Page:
Holiday sales in the U.S. this year are poised to log a 4% year-over-year increase, according to a forecast from Coresight Research. Total retail sales (excluding automobiles and gasoline) in November and December might even top that, "given favorable economic conditions, such as an extremely low unemployment rate, wage growth and modest inflation," according to the report.
E-commerce growth will be even stronger, expected by Coresight to gain more share of total sales over the holiday season. Online retail sales will rise by almost 16% year over year, will be nearly 16% of all retail sales and some 20% of nonfood retail sales in the final quarter, Coresight said.
Growth will be abetted by the length of the season this year. There's an extra shopping day between Thanksgiving and Christmas compared to last year, making the holiday season "the longest that it can be" with a total of 32 days between the two holidays, according to the report, which was emailed to Retail Dive.
The estimate comes on the heels of strong holiday sales last year, making comparisons difficult, Coresight noted. "Our 4% growth estimate for holiday sales this year compares with 5.5% growth last year and an average increase of 2.8% over the last 10 years," according to the report.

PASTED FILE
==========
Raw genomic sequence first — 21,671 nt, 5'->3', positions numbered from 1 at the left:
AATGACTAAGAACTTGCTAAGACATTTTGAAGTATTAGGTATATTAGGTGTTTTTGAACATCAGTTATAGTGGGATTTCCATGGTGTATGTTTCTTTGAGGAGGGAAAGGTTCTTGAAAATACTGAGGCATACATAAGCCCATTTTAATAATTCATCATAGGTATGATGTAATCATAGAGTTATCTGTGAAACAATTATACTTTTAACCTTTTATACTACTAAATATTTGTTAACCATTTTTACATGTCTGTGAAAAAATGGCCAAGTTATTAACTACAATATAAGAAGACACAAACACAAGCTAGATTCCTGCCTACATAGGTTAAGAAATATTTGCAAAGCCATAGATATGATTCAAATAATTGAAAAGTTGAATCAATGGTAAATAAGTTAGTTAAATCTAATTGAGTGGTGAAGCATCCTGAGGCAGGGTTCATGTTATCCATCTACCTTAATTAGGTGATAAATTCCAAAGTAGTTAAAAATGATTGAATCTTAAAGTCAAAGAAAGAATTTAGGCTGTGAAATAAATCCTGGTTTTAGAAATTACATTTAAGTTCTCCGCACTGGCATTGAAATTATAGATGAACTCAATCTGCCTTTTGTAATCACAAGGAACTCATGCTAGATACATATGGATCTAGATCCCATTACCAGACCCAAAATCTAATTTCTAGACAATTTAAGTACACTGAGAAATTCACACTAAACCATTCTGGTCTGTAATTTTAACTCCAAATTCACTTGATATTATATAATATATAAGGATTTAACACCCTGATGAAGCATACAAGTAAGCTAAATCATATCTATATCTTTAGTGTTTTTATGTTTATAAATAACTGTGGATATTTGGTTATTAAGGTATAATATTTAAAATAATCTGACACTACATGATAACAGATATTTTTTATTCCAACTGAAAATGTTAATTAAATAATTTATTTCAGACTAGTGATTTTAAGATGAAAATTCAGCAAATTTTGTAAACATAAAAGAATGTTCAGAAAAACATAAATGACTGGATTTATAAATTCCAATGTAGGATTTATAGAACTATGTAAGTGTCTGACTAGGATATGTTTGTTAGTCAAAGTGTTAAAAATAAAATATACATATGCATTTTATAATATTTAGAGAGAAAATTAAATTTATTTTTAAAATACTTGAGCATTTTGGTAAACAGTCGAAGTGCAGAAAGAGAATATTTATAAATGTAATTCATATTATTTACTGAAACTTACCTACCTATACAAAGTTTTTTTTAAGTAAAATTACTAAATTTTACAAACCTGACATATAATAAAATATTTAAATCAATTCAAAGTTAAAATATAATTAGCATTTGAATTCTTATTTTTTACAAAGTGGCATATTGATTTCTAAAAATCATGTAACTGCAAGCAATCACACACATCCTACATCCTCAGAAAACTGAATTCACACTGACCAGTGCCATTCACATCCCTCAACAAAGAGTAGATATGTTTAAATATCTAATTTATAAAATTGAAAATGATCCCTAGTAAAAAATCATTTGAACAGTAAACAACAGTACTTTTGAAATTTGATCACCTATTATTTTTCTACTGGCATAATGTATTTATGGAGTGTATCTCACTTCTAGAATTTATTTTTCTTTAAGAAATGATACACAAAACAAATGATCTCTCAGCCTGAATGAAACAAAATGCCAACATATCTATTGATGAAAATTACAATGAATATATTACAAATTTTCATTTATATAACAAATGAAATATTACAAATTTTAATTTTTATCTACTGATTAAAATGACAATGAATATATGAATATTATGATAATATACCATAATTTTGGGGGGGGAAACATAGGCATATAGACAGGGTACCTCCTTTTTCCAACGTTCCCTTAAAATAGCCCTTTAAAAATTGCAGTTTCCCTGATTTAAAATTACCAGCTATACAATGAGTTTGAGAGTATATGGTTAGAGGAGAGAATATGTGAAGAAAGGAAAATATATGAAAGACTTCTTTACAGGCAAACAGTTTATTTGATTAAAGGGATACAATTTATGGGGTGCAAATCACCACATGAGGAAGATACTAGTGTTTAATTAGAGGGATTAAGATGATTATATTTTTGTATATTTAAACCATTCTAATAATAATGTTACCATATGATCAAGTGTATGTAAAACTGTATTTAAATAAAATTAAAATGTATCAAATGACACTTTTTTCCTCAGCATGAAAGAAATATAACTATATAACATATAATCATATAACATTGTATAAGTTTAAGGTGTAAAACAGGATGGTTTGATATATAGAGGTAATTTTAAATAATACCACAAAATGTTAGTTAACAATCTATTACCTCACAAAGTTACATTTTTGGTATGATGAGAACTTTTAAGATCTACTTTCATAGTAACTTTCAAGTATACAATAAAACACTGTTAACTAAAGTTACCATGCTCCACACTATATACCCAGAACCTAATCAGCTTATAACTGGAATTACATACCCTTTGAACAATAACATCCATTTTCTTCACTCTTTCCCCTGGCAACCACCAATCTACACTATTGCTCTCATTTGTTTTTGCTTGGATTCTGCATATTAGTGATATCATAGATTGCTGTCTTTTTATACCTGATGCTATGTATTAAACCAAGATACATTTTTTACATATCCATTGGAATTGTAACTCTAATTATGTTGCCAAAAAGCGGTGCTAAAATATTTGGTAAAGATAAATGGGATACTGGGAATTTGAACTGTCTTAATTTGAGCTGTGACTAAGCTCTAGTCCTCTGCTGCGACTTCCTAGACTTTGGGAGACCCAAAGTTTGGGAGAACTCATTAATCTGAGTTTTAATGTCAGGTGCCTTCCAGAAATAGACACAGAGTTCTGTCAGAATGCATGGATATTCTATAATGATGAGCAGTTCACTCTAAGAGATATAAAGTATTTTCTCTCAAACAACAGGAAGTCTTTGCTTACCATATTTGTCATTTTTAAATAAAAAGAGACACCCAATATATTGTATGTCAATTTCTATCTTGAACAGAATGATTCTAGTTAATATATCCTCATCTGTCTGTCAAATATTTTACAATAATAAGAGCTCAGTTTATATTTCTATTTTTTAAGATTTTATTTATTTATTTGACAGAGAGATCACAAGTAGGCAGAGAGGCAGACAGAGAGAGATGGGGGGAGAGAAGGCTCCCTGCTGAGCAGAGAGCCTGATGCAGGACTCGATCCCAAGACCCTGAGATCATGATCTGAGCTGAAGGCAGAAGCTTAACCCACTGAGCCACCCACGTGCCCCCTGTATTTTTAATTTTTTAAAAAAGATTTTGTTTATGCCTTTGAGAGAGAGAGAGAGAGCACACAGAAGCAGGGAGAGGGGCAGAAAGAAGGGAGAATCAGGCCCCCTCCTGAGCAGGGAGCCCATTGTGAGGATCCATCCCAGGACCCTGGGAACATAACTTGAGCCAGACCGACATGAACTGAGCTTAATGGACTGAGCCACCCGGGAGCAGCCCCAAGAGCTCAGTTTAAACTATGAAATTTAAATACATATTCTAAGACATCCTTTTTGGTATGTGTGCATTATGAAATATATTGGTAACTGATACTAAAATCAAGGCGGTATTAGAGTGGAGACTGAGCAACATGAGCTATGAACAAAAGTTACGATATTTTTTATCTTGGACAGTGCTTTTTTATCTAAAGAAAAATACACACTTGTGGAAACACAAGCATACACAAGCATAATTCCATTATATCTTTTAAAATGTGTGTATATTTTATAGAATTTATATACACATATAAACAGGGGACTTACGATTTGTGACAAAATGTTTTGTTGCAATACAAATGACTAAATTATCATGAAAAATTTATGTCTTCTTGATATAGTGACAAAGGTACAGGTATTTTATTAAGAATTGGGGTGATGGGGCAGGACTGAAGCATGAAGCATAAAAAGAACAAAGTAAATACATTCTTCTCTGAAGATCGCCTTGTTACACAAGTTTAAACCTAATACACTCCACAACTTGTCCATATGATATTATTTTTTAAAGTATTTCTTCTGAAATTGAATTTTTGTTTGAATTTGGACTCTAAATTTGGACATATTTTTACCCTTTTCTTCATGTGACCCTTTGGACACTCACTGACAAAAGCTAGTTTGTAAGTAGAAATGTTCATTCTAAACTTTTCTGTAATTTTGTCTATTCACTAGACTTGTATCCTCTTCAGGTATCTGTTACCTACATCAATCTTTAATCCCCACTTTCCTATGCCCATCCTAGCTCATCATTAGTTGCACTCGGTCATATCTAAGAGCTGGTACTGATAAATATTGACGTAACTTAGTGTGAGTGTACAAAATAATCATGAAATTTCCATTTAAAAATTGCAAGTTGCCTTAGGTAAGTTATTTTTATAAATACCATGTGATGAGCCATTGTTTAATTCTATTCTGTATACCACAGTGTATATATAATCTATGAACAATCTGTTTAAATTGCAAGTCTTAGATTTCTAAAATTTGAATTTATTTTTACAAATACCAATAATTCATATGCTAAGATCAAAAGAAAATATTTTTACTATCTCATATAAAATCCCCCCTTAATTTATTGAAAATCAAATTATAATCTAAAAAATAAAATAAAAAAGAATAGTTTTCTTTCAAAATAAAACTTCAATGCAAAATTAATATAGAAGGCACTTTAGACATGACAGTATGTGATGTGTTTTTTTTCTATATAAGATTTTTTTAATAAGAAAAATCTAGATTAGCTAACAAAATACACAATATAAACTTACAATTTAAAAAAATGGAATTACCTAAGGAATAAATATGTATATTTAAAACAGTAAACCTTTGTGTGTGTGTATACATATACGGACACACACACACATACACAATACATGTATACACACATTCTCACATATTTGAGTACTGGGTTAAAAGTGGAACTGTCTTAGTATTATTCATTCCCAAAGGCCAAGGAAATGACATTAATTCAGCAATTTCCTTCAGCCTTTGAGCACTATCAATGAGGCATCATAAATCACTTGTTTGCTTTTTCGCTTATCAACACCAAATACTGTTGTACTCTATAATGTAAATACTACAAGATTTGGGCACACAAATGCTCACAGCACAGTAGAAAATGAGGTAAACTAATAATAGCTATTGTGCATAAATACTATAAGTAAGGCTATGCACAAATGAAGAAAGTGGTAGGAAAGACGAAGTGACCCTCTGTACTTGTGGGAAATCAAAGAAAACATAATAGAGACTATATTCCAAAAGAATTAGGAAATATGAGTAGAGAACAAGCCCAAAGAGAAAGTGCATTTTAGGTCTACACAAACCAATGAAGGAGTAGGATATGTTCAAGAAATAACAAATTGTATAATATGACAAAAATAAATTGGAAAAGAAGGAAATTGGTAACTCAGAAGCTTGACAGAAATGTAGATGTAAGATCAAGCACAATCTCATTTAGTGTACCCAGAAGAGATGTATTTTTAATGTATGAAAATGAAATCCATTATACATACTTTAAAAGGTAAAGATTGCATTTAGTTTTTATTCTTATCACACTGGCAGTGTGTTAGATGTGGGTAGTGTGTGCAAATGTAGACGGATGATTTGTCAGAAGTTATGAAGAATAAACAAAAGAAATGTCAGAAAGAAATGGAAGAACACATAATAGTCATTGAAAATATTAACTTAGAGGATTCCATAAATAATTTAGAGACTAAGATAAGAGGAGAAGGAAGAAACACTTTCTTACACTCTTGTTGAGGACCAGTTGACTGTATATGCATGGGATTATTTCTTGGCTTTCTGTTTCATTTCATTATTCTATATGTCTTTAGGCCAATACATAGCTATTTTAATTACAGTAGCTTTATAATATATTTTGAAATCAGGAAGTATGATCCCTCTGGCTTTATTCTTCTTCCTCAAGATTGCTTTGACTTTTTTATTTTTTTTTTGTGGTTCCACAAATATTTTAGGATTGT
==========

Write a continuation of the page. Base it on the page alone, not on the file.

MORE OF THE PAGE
This year could be the biggest online season yet, according to the retail think tank, considering that "e-commerce's share of retail sales routinely jumps over the holiday period as consumers turn to the online channel for functional 'shopping-list' gift purchases," according to the report. Coresight expects that, for the whole year, more than a third of consumer electronics purchases and more than a fifth of apparel purchases will take place online, and that will jump over the holidays.
Such strong holiday sales are likely thanks to the robust U.S. economy, which continues to add some 200,000 jobs each month for an unemployment rate of 3.9%, a 50 basis points improvement from last year, Coresight noted. That's fueling consumer confidence, though that's at a relatively low point as measured by the University of Michigan's Consumer Sentiment Index. The index pegs consumer confidence at 96.8, the lowest level since January, but quite an improvement from both the post-recession reading of 70.8 in June 2009 and the 83 average reading from the start of the ensuing recovery, Coresight said.
Several observers have warned that rising fuel prices and impending inflation could dampen that, but overall "the macro landscape looks good for the 2018 holiday season," Coresight said, noting that gas prices remain under $3.00 per-gallon, wage growth is reaching 3%, inflation is otherwise "relatively benign" and many consumers are enjoying lower tax bills.
But that doesn't mean that holiday shoppers won't be careful about their spending. Coresight cited a July Prosper Insights & Analytics survey that indicates a mixed season, in light of the fact that while more people (by 250 basis points) say they'll spend more at the holidays this year, but more (by 70 basis points) also said they plan to spend less.
"These findings further bolster our expectation that the holiday season will be robust even though it may be more mixed than current trajectories imply," Coresight said. "Shoppers stand ready to open their wallets this holiday but we think that retailers should not expect a spectacular end to the year."